Saturday, June 5, 2010
Rebuttal to Cynthia Kaufman
I was strongly opposed to Cynthia Kaufman as a candidate for the Pacifica School Board in 2008, and her recent letter to the editor merely confirms why I felt she was an inadequate educator and politician.
“In praise of taxes” is nothing more than someone living off the public dole (like a school board official) telling the private sector they need to sacrifice more for her benefit. In fact, the original Boston Tea Party wasn’t about people’s unwillingness to pay taxes, but rather how those taxes were spent. If higher taxes truly equaled more services AND a functioning economy with a bounty of jobs, California would not be the poster child of a bloated state sinking under the morass of its financial ineptitude.
The problem with Ms Kaufman’s premise is she assumes businesses (and employees) exist to pay taxes to the state. Free market competition, however, mandates that states compete against each other to provide incentives for businesses and their employees to remain located in their state. And with the personal income tax providing nearly half of California’s state revenue, it seems ridiculous to suggest that raising taxes - especially during a recession, extended global financial meltdown, and unemployment levels not seen since the Great Depression – will stimulate businesses and their employees to continue paying those higher taxes.
Quite the contrary, raising taxes will cause more businesses and their employees to move to less burdensome states, causing a deeper cut to state revenues, which would apparently lead Ms Kaufman to say “all hail the new higher taxes!” In fact raising taxes “progressively” on businesses and the wealthy has the opposite effect of raising revenues: they tend to relocate to states that are more business friendly and less burdensome.
Also consider a company’s need to make sound financial decisions to sustain its bottom line. Raising taxes affects hiring and retaining employees (and thus their contribution to the tax base), the cost of products (higher taxes on companies tends to pass that expense to the consumer with higher prices, so in essence what appears to be a “progressive” tax eventually impacts the consumer on a “regressive” level), and the availability of benefits for the employees. Some large businesses do suffer from “VPitis” where the upper echelon pocket large bonuses at the expense of their lower wage earners, but consider how these higher taxes will affect the small businesses that form the backbone of an economy.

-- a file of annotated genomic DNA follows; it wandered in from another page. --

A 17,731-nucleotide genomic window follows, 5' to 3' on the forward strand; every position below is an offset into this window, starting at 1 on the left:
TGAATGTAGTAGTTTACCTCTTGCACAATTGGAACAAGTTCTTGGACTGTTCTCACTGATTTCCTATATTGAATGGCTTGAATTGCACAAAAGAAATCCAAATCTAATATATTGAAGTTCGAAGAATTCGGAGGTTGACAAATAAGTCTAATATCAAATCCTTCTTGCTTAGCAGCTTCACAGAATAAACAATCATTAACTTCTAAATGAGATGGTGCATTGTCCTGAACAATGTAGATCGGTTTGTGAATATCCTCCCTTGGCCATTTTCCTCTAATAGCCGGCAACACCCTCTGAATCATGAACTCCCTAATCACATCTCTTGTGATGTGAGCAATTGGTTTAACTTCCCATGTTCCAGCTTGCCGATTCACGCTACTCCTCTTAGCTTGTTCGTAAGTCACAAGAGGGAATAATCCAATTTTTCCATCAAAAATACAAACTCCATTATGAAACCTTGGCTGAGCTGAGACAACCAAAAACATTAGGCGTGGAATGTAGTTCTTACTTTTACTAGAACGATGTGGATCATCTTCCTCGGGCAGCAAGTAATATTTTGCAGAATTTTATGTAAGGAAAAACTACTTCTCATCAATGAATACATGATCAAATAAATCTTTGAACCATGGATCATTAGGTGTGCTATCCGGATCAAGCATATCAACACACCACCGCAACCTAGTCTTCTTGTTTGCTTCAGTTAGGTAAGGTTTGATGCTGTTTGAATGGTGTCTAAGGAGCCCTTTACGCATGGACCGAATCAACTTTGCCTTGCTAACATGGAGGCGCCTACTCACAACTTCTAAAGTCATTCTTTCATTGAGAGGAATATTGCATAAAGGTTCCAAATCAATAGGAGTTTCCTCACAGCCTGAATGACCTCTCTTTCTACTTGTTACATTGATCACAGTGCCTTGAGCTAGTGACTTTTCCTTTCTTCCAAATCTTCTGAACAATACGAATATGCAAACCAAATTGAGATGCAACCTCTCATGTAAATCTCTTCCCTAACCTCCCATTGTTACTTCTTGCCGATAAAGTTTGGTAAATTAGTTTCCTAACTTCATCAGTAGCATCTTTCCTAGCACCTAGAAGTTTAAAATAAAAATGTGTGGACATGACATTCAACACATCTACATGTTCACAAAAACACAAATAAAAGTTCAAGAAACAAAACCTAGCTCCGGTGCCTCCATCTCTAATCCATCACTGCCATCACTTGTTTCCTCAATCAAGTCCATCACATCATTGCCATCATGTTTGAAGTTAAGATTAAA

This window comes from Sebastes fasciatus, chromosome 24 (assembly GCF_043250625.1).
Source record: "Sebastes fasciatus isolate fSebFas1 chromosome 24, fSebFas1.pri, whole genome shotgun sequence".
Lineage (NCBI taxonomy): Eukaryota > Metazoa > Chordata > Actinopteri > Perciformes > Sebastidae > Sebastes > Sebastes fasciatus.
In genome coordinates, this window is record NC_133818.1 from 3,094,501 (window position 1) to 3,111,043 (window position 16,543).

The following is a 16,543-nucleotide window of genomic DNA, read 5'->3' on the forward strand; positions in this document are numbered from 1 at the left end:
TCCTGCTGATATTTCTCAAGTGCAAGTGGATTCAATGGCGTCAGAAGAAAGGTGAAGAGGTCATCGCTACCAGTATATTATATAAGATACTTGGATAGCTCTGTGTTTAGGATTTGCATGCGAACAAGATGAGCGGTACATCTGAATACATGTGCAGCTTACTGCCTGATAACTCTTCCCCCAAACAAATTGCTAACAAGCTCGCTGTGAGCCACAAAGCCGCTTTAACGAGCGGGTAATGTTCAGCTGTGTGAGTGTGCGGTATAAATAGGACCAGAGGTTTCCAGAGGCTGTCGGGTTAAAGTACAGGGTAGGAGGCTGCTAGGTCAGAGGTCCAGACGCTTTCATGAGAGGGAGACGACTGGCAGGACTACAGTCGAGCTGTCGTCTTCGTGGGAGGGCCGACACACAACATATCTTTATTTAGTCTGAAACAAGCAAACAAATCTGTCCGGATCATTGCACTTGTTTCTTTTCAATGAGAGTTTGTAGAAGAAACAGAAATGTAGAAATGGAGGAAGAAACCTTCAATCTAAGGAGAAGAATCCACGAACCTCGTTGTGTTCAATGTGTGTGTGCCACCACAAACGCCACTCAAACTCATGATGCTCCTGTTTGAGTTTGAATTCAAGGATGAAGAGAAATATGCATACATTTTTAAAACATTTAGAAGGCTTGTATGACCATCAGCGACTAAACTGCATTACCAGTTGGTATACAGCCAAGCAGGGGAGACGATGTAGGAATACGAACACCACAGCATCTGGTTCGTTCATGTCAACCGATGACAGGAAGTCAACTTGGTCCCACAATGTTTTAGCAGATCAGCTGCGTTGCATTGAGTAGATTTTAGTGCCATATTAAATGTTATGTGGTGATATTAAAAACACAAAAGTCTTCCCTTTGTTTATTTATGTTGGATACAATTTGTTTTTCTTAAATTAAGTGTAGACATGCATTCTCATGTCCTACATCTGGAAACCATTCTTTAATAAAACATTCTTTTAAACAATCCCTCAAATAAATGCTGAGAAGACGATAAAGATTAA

California already ranks #48 on the 2009 State Business Tax Climate Index (in fact a recent article in CEO Magazine put the state’s business climate below even Puerto Rico!). Joseph Vranich, on his blog The Business Relocation Coach, cites 129 companies that have recently “disinvested” in California’s hostile business environment since July 2009. "It's no mystery what causes companies to leave California – high taxes, undue regulation, workers' comp costs, a legal environment stacked against businesses, and lengthy and costly construction permitting requirements," Mr. Vranich says.
A recent article in the Orange County Register about the relocation of 2 companies to Colorado is equally as blunt: Kyjen Company (maker of toys and other products for dogs) founder Kyle Hansen says, "I realized we were paying more in taxes in California. I would rather invest that money to hire more people." Kyjen has increased their company from 9 employees to 21 since the move, and guess who is reaping the tax benefits from this expansion? NOT California.
I don’t expect Ms Kaufman to understand any of this. Where would she fall in a discussion on Pacifica’s woeful economy, where 3 of the top 4 employers are government entities (her own school district, the city government, and JUHSD)? Where the city has reaped a sum total of ZERO dollars in permit fees for New Commercial and New Industrial permits from 2004 through 2008? Ms Kaufman opposed Measure L (development of the quarry) but supported Measure D (the sales tax increase), so it seems in essence she favors higher taxation without the appropriate expansion of growth and business. With Pacifica constantly teetering on the brink of bankruptcy, would these be sensible solutions?
Here’s some raw numbers perhaps Ms Kaufman can digest: California’s state spending was $51.4 billion in 1991. It is currently $144.5 billion and growing, with the ever onerous unfunded pension liabilities of state and municipal employees anywhere between $63 billion and $500 billion. (Pacifica’s share is $20 million, and even if those bonds DO sell, how does Ms Kaufman propose to pay them back? Even more taxes!). Spending has doubled in under 20 years so why is this not enough for California to provide for its infrastructure, its schools, its social programs, and its most adversely affected citizens? Ms Kaufman’s argument is that the state, while doubling its spending in the last 20 years, has deteriorated in quality. Has the private sector spending doubled in the last 20 years? Or more to the point, have private sector salaries and benefits doubled in the last 20 years in California, compared to public sector salaries and benefits?
Well, my advice is not to listen to someone on a California school board for reasonable answers to that question.
Here's a link to her My Turn in Wednesday's Tribune:
Jeffrey W Simons